(d) Zone of Administrative and Educational Buildings This zone is located immediately east of the old town and consists of courts, Government Offices, police Stations, General Post Office, jails, Education institutions, due to this zone got central position. This zone is well connected with all other part of city. The total area of this zone is 955 acres. This zone has got a great potential for its development to a civic and commercial centre
(e) Zone of Planned Colonies and Gulzar Mehal area This zone is located in the eastern fringe of the city comprises of planned colonies such as Canal Colony , One Unit Colony , Satellite Town and mehar Colony. The total area of this
(a)Water Supply The water supply network in Bahawalpur covers 10% of the town and 3% of the population and the water quality is reported to be very poor. PCRWR carried out a survey of major cities in the Punjab among which was Bahawalpur. The results of the survey indicated that around 24% of the sampled water was polluted with E.Coli, 52% samples were found to be contaminated with Coliform bacterium, and 76% possessed excess Arsenic (As) – most of the samples contained more than 50 ppb which is 5 times more than the limits set by the WHO. PHED is presently executing Rehabilitation and Augmentation of Urban Water Supply Scheme Bahawalpur City. Additionally, in 2006 the World Bank and the Government of Punjab developed an “Urban Water and Sewerage Reform.” Plan .However, there is still no overall water supply plan has been developed
(b) Sewerage and Drainage The sewerage system in Bahawalpur covers 70% of the city and serves 82% of the population. There are 5 existing wastewater disposal (pumping) stations, which are periodically out of order. At present there is no facility for treatment of the waste water. The wastewater pumped from disposal stations is utilized without any treatment by farmers for irrigation, presenting a potential health hazard. The excess wastewater from the disposal stations is pumped either into the Sutlej River or into canals. A major component under the Southern Punjab Basic Urban Services Project (SPBUSP) for TMA Bahawalpur City is the construction of new sewerage system. However, a proper sanitation plan has still not been developed.
(c) Solid Waste Management The existing solid waste collection is divided into primary and secondary collection system. However, there is no proper solid waste disposal system in the Town. No proper solid waste plan has been developed.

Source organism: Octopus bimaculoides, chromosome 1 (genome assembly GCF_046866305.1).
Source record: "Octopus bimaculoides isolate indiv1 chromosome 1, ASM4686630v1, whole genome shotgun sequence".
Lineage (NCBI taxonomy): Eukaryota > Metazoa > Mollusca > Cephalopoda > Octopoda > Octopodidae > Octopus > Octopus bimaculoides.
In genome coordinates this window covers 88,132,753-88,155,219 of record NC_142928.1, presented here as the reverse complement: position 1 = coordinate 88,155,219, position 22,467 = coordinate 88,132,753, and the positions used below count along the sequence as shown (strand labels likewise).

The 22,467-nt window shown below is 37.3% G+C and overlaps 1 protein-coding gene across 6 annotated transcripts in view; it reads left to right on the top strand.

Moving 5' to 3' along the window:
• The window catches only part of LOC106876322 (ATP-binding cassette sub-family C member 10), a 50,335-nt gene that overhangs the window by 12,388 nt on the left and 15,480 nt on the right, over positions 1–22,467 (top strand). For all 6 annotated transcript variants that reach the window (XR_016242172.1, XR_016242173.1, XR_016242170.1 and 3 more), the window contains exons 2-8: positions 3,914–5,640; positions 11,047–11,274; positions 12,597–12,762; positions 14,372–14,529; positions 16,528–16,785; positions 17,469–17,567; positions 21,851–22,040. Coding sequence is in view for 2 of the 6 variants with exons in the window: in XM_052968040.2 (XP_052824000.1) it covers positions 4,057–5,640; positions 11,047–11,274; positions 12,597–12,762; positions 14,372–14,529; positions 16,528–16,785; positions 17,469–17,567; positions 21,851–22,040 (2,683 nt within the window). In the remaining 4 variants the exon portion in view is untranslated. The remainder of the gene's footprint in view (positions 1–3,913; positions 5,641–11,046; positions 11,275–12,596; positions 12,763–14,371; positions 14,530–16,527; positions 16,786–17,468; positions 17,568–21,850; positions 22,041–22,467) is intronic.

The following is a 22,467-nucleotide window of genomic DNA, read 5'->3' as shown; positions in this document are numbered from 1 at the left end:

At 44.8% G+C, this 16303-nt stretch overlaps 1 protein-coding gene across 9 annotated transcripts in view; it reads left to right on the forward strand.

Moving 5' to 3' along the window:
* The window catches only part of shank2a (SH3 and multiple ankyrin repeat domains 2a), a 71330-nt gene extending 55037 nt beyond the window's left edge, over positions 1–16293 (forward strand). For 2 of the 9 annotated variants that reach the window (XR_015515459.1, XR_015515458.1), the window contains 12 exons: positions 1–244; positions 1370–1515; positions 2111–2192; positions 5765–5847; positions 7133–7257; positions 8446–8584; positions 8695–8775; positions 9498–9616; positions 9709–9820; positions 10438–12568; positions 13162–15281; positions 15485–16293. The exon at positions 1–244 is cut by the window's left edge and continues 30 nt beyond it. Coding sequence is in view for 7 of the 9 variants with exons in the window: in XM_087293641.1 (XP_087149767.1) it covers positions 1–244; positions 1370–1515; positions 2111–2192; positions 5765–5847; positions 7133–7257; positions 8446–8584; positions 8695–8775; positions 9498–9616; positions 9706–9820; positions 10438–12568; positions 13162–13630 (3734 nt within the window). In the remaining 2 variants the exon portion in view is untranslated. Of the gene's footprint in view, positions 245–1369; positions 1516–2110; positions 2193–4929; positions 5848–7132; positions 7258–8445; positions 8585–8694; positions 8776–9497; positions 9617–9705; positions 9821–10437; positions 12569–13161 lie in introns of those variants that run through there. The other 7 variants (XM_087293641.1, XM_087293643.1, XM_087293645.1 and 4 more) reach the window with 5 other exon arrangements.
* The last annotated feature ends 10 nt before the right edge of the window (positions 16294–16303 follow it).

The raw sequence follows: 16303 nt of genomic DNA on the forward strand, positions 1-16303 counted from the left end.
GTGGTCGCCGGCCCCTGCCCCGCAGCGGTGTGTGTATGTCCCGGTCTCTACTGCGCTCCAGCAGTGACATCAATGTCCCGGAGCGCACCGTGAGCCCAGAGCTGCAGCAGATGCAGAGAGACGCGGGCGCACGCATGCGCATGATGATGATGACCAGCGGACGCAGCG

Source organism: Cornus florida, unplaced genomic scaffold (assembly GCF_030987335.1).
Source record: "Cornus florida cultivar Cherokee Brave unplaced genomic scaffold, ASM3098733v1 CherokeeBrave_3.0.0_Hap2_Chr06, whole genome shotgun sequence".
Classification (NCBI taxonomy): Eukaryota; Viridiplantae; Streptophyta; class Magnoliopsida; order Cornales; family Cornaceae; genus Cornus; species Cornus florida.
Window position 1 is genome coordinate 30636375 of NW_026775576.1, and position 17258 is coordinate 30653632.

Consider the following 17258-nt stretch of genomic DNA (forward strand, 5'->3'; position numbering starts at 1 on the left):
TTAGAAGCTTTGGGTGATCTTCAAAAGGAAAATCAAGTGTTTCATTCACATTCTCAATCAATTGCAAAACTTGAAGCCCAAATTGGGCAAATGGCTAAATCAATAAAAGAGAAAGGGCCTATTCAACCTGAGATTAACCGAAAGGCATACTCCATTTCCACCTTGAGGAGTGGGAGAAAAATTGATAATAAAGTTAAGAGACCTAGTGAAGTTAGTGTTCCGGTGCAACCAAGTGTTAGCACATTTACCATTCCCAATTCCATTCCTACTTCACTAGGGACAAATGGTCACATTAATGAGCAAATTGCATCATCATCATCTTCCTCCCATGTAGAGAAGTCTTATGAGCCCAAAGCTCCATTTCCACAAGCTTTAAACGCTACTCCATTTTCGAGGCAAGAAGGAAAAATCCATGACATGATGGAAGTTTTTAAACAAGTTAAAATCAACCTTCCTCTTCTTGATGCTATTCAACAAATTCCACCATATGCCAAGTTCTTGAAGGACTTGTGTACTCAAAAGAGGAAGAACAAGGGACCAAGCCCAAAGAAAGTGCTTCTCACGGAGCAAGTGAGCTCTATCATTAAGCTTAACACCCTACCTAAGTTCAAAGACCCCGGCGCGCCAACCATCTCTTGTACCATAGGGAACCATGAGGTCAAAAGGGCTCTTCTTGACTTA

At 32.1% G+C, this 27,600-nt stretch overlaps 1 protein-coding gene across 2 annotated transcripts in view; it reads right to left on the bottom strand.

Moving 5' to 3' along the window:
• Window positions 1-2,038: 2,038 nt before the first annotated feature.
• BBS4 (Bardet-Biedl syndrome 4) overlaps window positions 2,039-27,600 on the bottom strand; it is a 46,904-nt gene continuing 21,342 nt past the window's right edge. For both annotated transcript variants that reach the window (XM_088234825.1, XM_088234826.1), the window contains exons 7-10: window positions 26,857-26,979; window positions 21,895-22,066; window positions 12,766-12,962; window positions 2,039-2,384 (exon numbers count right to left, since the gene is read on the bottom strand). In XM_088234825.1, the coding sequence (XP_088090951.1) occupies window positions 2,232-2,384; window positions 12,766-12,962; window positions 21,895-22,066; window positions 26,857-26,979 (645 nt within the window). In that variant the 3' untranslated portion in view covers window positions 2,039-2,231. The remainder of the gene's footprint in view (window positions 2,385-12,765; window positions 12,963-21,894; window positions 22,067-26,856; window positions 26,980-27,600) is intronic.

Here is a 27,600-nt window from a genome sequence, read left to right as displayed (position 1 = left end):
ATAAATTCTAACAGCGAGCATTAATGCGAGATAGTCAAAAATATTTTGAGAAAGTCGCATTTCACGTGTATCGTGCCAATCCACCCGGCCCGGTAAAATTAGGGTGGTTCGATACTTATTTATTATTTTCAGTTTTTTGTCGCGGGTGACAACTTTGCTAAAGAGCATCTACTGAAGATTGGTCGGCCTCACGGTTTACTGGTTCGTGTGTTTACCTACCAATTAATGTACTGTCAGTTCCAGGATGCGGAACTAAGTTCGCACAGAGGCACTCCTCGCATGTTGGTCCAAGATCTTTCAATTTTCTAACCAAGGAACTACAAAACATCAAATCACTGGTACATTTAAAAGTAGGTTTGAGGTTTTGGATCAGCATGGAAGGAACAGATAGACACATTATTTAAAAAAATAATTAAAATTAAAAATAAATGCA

Economic Zones – Industry Sites Bahawalpur lies at the junction of trade routes from the east, south-east, and south. It is a center for trade in wheat, cotton, millet, and rice grown in the surrounding region. Dates and mangoes are also grown here. Canals supply water for irrigation. The principal industries are cotton ginning, rice and flour milling, and the hand weaving of textiles. The main crops for which Bahawalpur is recognized are cotton, sugarcane, wheat, sunflower seeds, rape/mustard seed and rice. Bahawalpur mangoes, citrus, dates and guavas are some of the fruits exported out of the country. Vegetables include onions, tomatoes, cauliflower, potatoes and carrots. Being an expanding industrial city, the government has revolutionized and libertised various markets, allowing the caustic soda, cotton ginning and pressing, flour mills, fruit juices, general engineering, iron and steel re-rolling mills, looms, oil mills, poultry feed, sugar, textile spinning, textile weaving, vegetable ghee and cooking oil industries to flourish. The defunct West Pakistan Small Industries Corporation on inception in 1960 immediately launched a programme to establish five (5) Small Industries Estates (in the area now comprising the Province of Punjab) at Gujranwala, Sialkot, Gujrat, Bahawalpur & Lahore. Bahawalpur Small Industrial Estate comprised 203 plots varying in sizes. The total area of Industrial estate is 52 acres. The Punjab Small Industries Corporation (PSIC) established a Craft Development Center for Cholistan area, outside Farid Gate, Bahawalpur from where handicrafts manufactured in Cholistan can be purchased. C. Largest Industries- Chamber of Commerce As reported, there are different major industries exist in Bahawalpur6 .i.e. Fuji fertiliser Company Ltd,Coca Cola Beverages,Unilever Industries, Itehad Sugar Mills, Jamal Din Wali Sugar Mills, Humza sugar Mills,United Sugar Mills, Haleeb Foods Industries Bahawalpur is an important trade and commercial center of Pakistan. Bahawalpur Division is playing a vital role in the e It was a princely state before the partition of the Indian sub continent and inception of Pakistan. It is an agro based area and produces 34% best quality of cotton of the whole country besides wheat, sugarcane, rice, fruits and vegetables etc.